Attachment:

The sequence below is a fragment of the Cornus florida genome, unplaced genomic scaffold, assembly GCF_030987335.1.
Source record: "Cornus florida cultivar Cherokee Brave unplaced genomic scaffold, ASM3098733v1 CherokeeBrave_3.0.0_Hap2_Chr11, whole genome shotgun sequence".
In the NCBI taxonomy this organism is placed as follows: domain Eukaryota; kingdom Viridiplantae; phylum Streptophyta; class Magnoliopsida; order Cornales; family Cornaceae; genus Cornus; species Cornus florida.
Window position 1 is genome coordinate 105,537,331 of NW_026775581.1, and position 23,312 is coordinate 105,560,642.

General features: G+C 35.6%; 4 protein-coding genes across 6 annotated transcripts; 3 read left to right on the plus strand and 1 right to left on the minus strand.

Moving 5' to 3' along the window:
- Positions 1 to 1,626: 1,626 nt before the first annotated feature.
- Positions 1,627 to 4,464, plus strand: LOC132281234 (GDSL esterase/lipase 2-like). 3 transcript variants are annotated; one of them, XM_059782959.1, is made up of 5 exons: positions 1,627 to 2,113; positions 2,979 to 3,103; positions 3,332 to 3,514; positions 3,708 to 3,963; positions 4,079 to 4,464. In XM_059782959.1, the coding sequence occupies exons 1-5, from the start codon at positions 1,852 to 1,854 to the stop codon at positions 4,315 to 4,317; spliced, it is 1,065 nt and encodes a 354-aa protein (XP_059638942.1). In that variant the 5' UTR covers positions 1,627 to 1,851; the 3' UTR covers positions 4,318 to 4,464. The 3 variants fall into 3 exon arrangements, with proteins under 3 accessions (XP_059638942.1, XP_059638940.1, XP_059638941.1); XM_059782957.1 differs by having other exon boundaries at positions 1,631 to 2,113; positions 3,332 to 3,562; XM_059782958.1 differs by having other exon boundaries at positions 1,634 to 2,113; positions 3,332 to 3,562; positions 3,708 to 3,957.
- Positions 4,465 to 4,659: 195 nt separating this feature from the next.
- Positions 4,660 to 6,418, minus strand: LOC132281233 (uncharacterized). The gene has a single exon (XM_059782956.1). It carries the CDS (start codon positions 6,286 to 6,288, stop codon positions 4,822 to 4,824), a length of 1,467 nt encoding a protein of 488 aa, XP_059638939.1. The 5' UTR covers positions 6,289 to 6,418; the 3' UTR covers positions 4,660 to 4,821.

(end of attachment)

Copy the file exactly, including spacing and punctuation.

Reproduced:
The sequence below is a fragment of the Cornus florida genome, unplaced genomic scaffold, assembly GCF_030987335.1.
Source record: "Cornus florida cultivar Cherokee Brave unplaced genomic scaffold, ASM3098733v1 CherokeeBrave_3.0.0_Hap2_Chr11, whole genome shotgun sequence".
In the NCBI taxonomy this organism is placed as follows: domain Eukaryota; kingdom Viridiplantae; phylum Streptophyta; class Magnoliopsida; order Cornales; family Cornaceae; genus Cornus; species Cornus florida.
Window position 1 is genome coordinate 105,537,331 of NW_026775581.1, and position 23,312 is coordinate 105,560,642.

General features: G+C 35.6%; 4 protein-coding genes across 6 annotated transcripts; 3 read left to right on the plus strand and 1 right to left on the minus strand.

Moving 5' to 3' along the window:
- Positions 1 to 1,626: 1,626 nt before the first annotated feature.
- Positions 1,627 to 4,464, plus strand: LOC132281234 (GDSL esterase/lipase 2-like). 3 transcript variants are annotated; one of them, XM_059782959.1, is made up of 5 exons: positions 1,627 to 2,113; positions 2,979 to 3,103; positions 3,332 to 3,514; positions 3,708 to 3,963; positions 4,079 to 4,464. In XM_059782959.1, the coding sequence occupies exons 1-5, from the start codon at positions 1,852 to 1,854 to the stop codon at positions 4,315 to 4,317; spliced, it is 1,065 nt and encodes a 354-aa protein (XP_059638942.1). In that variant the 5' UTR covers positions 1,627 to 1,851; the 3' UTR covers positions 4,318 to 4,464. The 3 variants fall into 3 exon arrangements, with proteins under 3 accessions (XP_059638942.1, XP_059638940.1, XP_059638941.1); XM_059782957.1 differs by having other exon boundaries at positions 1,631 to 2,113; positions 3,332 to 3,562; XM_059782958.1 differs by having other exon boundaries at positions 1,634 to 2,113; positions 3,332 to 3,562; positions 3,708 to 3,957.
- Positions 4,465 to 4,659: 195 nt separating this feature from the next.
- Positions 4,660 to 6,418, minus strand: LOC132281233 (uncharacterized). The gene has a single exon (XM_059782956.1). It carries the CDS (start codon positions 6,286 to 6,288, stop codon positions 4,822 to 4,824), a length of 1,467 nt encoding a protein of 488 aa, XP_059638939.1. The 5' UTR covers positions 6,289 to 6,418; the 3' UTR covers positions 4,660 to 4,821.